Wood Stove Decathalon underway in Washington, D.C.
The Alliance for Green Heat’s Wood Stove Decathalon is underway at the National Mall in Washington, D.C., an event during which twelve teams from the U.S., Denmark, New Zealand, Austria and Finland are competing for the title of the cleanest, most efficient and innovative wood stoves.
Experts from a U.S. EPA-accredited wood stove test lab are on site conducting extensive emission and efficiency testing using mixed hardwood, which is being cut, weighed and tested for moisture content prior to being used in any of the stoves.
The winner will be chosen by an expert panel of judges who are inspecting stove designs, components and construction to assess durability and the potential of innovative technological features. John Ackerly, president of the Alliance for Green Heat, said stoves are being tested and judged in five areas—efficiency, emissions, affordability, consumer appeal and innovation. “Three of these [areas] are pretty objective; the judges don’t have much of a say for those. Affordability is harder to determine because some aren’t on the market and don’t have retail prices.”
“We had hoped to test each stove three times, because when doing this kind of testing—especially with cord woods—you get variability,” said Ackerly. “We think we’ll only be able to test each stove two times, just because the mechanics of the testing has gone a little slower than we thought. “
So far, testing has yielded some extremely interesting results, Ackerly told Biomass Magazine, which was on site for the event. “For example, the Wittis is number one for efficiency, but number ten for emissions,” he said. “The Austrian one (Ofenbau and Feuerstellen) is doing very well, and that’s a technology that was actually invented 400 years ago, they have just refined it.”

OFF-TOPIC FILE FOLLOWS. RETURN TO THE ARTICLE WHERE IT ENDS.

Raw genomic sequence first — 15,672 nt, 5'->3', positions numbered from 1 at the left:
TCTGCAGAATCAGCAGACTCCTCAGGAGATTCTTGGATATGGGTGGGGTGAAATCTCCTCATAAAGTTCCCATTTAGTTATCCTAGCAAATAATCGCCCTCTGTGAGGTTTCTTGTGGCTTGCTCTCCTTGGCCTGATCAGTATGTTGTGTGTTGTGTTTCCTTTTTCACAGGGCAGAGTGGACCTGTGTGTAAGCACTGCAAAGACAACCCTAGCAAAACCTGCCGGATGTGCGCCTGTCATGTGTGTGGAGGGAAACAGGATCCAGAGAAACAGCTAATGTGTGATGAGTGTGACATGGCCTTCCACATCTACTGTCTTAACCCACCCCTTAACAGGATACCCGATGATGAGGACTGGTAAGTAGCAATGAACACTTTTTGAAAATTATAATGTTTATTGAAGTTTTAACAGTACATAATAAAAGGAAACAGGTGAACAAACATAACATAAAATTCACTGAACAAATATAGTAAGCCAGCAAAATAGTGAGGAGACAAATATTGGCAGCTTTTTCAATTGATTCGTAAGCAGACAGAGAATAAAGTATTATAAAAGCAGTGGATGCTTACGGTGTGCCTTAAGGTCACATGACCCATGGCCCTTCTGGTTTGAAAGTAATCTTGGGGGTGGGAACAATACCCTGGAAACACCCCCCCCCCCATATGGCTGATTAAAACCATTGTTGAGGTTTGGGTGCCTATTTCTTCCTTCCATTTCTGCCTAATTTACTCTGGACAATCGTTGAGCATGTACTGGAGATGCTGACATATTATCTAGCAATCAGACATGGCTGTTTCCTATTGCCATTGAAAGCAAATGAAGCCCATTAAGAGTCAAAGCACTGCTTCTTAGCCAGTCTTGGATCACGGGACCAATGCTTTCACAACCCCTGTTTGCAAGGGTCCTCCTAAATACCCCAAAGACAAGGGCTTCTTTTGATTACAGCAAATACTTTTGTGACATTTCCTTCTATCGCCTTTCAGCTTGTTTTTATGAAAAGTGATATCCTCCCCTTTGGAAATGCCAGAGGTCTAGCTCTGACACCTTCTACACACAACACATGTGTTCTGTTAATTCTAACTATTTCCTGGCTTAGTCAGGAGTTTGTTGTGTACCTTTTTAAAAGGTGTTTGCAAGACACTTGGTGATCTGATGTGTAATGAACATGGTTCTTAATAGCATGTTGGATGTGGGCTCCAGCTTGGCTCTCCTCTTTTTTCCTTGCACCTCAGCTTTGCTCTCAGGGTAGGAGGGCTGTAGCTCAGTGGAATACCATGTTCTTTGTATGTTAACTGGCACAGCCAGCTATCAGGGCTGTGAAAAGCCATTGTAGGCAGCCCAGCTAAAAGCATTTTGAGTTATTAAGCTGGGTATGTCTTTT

Niels Wittus, team captain of Wittus-Fire By Design, said there isn’t a clear answer for the odd tests results—a very good efficiency rating but higher emissions—but many factors can play a role, particularly the amount of wood being put into the stove.
“The fueling protocol was the big debate we had,” said judge Norbert Senf of the Masonry Heater Association. “This just hasn’t been done before. If you test with EPA, there’s a very prescribed fueling protocol. Here, to make it challenging, we’re trying to duplicate real world conditions. What people are going to want to do is stuff the firebox full of wood, so we’ve been doing 12 pounds of wood per cubic foot for loading. That turned out okay for largest stoves, but puts the smallest stoves—like Wittus’s, which is the smallest—at a disadvantage.”
“We did try a smaller fuel load and it did better,” said Wittus.
Acklery said that during the next round of testing, competitors will be allowed to use less wood. He added that stoves are being tested at optimal conditions. “We’re using all dry wood, we’re not operating on the lowest air setting—which consumers often do—and we’re taking snapshots, as the testing equipment gets a 15-minute reading of the emissions. The manually operated stoves do well when tuned into sweet spots, but unless you manually adjust through the burn, it’s tough to beat the automatic stoves.“
Cordwood is a complex, complicated fuel, particularly when used on a domestic scale, emphasized Senf. “When you have a small stove and put a piece of wood in, the size, geometry, species, and density can have an effect on the stove’s performance.”
The issue of complication stems from the fact that the U.S. has no firewood standardization, unlike Austria, where there is no debate as to what firewood is, he said. “I manufacture masonry heaters and during start-up, if there are any problems, 90 percent of the time it’s the wood.”
“We don’t have the same wood culture than they do in Europe,” Wittus added. “That’s what we need to teach people.”